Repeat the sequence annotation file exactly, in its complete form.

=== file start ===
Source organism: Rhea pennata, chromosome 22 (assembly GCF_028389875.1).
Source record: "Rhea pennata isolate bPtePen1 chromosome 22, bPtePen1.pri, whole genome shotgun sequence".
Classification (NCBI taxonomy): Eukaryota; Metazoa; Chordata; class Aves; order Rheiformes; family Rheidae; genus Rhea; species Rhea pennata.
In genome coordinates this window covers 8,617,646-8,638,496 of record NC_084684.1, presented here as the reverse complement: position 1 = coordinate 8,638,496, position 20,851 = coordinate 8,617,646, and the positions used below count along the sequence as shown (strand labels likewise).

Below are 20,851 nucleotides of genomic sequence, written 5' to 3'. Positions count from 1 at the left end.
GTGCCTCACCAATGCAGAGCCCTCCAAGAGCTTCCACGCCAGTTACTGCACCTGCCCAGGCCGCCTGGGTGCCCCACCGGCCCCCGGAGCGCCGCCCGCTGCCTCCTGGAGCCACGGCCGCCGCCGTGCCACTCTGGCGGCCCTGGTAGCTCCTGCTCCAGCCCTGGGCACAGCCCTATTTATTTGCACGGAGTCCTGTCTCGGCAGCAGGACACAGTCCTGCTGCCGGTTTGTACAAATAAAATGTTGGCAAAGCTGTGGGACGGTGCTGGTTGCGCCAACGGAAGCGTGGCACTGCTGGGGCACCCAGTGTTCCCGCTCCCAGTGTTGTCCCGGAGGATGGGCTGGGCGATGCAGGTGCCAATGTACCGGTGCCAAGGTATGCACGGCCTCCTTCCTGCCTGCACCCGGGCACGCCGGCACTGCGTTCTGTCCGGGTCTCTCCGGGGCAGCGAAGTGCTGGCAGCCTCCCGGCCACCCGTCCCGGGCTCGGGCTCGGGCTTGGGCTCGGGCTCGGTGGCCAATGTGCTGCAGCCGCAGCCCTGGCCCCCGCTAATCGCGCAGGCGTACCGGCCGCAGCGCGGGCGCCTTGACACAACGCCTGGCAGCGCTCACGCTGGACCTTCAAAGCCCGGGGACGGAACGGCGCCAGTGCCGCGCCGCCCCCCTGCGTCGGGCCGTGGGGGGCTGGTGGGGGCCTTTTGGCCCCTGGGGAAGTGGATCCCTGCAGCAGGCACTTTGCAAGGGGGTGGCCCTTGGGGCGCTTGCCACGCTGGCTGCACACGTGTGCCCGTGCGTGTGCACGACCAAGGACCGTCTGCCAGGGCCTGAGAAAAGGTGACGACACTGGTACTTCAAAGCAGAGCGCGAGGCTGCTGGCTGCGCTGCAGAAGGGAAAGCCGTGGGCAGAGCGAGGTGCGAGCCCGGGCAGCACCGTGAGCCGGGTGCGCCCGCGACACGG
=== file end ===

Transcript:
Source organism: Rhea pennata, chromosome 22 (assembly GCF_028389875.1).
Source record: "Rhea pennata isolate bPtePen1 chromosome 22, bPtePen1.pri, whole genome shotgun sequence".
Classification (NCBI taxonomy): Eukaryota; Metazoa; Chordata; class Aves; order Rheiformes; family Rheidae; genus Rhea; species Rhea pennata.
In genome coordinates this window covers 8,617,646-8,638,496 of record NC_084684.1, presented here as the reverse complement: position 1 = coordinate 8,638,496, position 20,851 = coordinate 8,617,646, and the positions used below count along the sequence as shown (strand labels likewise).

Below are 20,851 nucleotides of genomic sequence, written 5' to 3'. Positions count from 1 at the left end.
GTGCCTCACCAATGCAGAGCCCTCCAAGAGCTTCCACGCCAGTTACTGCACCTGCCCAGGCCGCCTGGGTGCCCCACCGGCCCCCGGAGCGCCGCCCGCTGCCTCCTGGAGCCACGGCCGCCGCCGTGCCACTCTGGCGGCCCTGGTAGCTCCTGCTCCAGCCCTGGGCACAGCCCTATTTATTTGCACGGAGTCCTGTCTCGGCAGCAGGACACAGTCCTGCTGCCGGTTTGTACAAATAAAATGTTGGCAAAGCTGTGGGACGGTGCTGGTTGCGCCAACGGAAGCGTGGCACTGCTGGGGCACCCAGTGTTCCCGCTCCCAGTGTTGTCCCGGAGGATGGGCTGGGCGATGCAGGTGCCAATGTACCGGTGCCAAGGTATGCACGGCCTCCTTCCTGCCTGCACCCGGGCACGCCGGCACTGCGTTCTGTCCGGGTCTCTCCGGGGCAGCGAAGTGCTGGCAGCCTCCCGGCCACCCGTCCCGGGCTCGGGCTCGGGCTTGGGCTCGGGCTCGGTGGCCAATGTGCTGCAGCCGCAGCCCTGGCCCCCGCTAATCGCGCAGGCGTACCGGCCGCAGCGCGGGCGCCTTGACACAACGCCTGGCAGCGCTCACGCTGGACCTTCAAAGCCCGGGGACGGAACGGCGCCAGTGCCGCGCCGCCCCCCTGCGTCGGGCCGTGGGGGGCTGGTGGGGGCCTTTTGGCCCCTGGGGAAGTGGATCCCTGCAGCAGGCACTTTGCAAGGGGGTGGCCCTTGGGGCGCTTGCCACGCTGGCTGCACACGTGTGCCCGTGCGTGTGCACGACCAAGGACCGTCTGCCAGGGCCTGAGAAAAGGTGACGACACTGGTACTTCAAAGCAGAGCGCGAGGCTGCTGGCTGCGCTGCAGAAGGGAAAGCCGTGGGCAGAGCGAGGTGCGAGCCCGGGCAGCACCGTGAGCCGGGTGCGCCCGCGACACGG